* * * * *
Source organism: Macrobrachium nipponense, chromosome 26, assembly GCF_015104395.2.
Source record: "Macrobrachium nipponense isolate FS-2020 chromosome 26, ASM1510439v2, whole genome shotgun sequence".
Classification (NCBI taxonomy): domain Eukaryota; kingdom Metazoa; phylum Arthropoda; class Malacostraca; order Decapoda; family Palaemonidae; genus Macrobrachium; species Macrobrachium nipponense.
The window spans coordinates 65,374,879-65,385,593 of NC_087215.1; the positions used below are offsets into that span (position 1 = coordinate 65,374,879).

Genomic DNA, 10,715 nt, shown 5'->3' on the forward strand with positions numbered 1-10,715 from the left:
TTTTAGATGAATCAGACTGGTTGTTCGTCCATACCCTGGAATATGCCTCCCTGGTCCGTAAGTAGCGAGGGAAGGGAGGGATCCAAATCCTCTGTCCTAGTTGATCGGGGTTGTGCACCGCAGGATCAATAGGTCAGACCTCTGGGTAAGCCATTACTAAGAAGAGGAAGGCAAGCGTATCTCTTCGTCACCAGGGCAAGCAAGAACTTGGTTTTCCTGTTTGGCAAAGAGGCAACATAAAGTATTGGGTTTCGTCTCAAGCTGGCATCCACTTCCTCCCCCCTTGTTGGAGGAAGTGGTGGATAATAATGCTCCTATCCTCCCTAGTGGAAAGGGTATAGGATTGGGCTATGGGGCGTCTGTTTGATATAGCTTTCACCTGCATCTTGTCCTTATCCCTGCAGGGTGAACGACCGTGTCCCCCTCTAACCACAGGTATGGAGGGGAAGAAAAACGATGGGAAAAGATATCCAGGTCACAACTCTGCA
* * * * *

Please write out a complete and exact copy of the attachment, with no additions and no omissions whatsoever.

Source organism: Macrobrachium nipponense, chromosome 26, assembly GCF_015104395.2.
Source record: "Macrobrachium nipponense isolate FS-2020 chromosome 26, ASM1510439v2, whole genome shotgun sequence".
Classification (NCBI taxonomy): domain Eukaryota; kingdom Metazoa; phylum Arthropoda; class Malacostraca; order Decapoda; family Palaemonidae; genus Macrobrachium; species Macrobrachium nipponense.
The window spans coordinates 65,374,879-65,385,593 of NC_087215.1; the positions used below are offsets into that span (position 1 = coordinate 65,374,879).

Genomic DNA, 10,715 nt, shown 5'->3' on the forward strand with positions numbered 1-10,715 from the left:
TTTTAGATGAATCAGACTGGTTGTTCGTCCATACCCTGGAATATGCCTCCCTGGTCCGTAAGTAGCGAGGGAAGGGAGGGATCCAAATCCTCTGTCCTAGTTGATCGGGGTTGTGCACCGCAGGATCAATAGGTCAGACCTCTGGGTAAGCCATTACTAAGAAGAGGAAGGCAAGCGTATCTCTTCGTCACCAGGGCAAGCAAGAACTTGGTTTTCCTGTTTGGCAAAGAGGCAACATAAAGTATTGGGTTTCGTCTCAAGCTGGCATCCACTTCCTCCCCCCTTGTTGGAGGAAGTGGTGGATAATAATGCTCCTATCCTCCCTAGTGGAAAGGGTATAGGATTGGGCTATGGGGCGTCTGTTTGATATAGCTTTCACCTGCATCTTGTCCTTATCCCTGCAGGGTGAACGACCGTGTCCCCCTCTAACCACAGGTATGGAGGGGAAGAAAAACGATGGGAAAAGATATCCAGGTCACAACTCTGCA